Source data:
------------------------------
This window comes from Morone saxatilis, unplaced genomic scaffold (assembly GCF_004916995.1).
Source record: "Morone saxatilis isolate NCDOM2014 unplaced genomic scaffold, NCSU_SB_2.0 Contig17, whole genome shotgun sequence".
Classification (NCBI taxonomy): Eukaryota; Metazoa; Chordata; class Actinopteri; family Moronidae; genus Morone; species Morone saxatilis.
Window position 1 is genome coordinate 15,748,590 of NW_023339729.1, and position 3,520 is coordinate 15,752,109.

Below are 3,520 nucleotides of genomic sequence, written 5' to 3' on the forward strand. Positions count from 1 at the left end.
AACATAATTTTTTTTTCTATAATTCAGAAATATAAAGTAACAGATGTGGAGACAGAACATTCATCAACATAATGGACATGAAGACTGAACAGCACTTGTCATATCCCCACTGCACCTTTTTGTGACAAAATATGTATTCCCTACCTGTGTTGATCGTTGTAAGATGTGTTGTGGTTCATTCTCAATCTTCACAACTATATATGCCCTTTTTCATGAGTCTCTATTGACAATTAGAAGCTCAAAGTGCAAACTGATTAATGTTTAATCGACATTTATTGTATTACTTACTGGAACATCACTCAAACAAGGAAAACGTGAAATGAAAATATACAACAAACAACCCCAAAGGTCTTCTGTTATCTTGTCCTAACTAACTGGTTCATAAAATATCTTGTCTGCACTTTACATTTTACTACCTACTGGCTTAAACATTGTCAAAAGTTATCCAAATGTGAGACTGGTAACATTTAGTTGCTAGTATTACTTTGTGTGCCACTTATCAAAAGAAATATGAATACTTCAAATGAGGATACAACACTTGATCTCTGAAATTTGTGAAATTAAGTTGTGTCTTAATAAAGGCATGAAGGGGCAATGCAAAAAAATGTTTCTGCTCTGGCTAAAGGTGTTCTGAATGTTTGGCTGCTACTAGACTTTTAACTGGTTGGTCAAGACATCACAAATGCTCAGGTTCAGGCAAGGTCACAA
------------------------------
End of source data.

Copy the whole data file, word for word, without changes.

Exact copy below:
This window comes from Morone saxatilis, unplaced genomic scaffold (assembly GCF_004916995.1).
Source record: "Morone saxatilis isolate NCDOM2014 unplaced genomic scaffold, NCSU_SB_2.0 Contig17, whole genome shotgun sequence".
Classification (NCBI taxonomy): Eukaryota; Metazoa; Chordata; class Actinopteri; family Moronidae; genus Morone; species Morone saxatilis.
Window position 1 is genome coordinate 15,748,590 of NW_023339729.1, and position 3,520 is coordinate 15,752,109.

Below are 3,520 nucleotides of genomic sequence, written 5' to 3' on the forward strand. Positions count from 1 at the left end.
AACATAATTTTTTTTTCTATAATTCAGAAATATAAAGTAACAGATGTGGAGACAGAACATTCATCAACATAATGGACATGAAGACTGAACAGCACTTGTCATATCCCCACTGCACCTTTTTGTGACAAAATATGTATTCCCTACCTGTGTTGATCGTTGTAAGATGTGTTGTGGTTCATTCTCAATCTTCACAACTATATATGCCCTTTTTCATGAGTCTCTATTGACAATTAGAAGCTCAAAGTGCAAACTGATTAATGTTTAATCGACATTTATTGTATTACTTACTGGAACATCACTCAAACAAGGAAAACGTGAAATGAAAATATACAACAAACAACCCCAAAGGTCTTCTGTTATCTTGTCCTAACTAACTGGTTCATAAAATATCTTGTCTGCACTTTACATTTTACTACCTACTGGCTTAAACATTGTCAAAAGTTATCCAAATGTGAGACTGGTAACATTTAGTTGCTAGTATTACTTTGTGTGCCACTTATCAAAAGAAATATGAATACTTCAAATGAGGATACAACACTTGATCTCTGAAATTTGTGAAATTAAGTTGTGTCTTAATAAAGGCATGAAGGGGCAATGCAAAAAAATGTTTCTGCTCTGGCTAAAGGTGTTCTGAATGTTTGGCTGCTACTAGACTTTTAACTGGTTGGTCAAGACATCACAAATGCTCAGGTTCAGGCAAGGTCACAA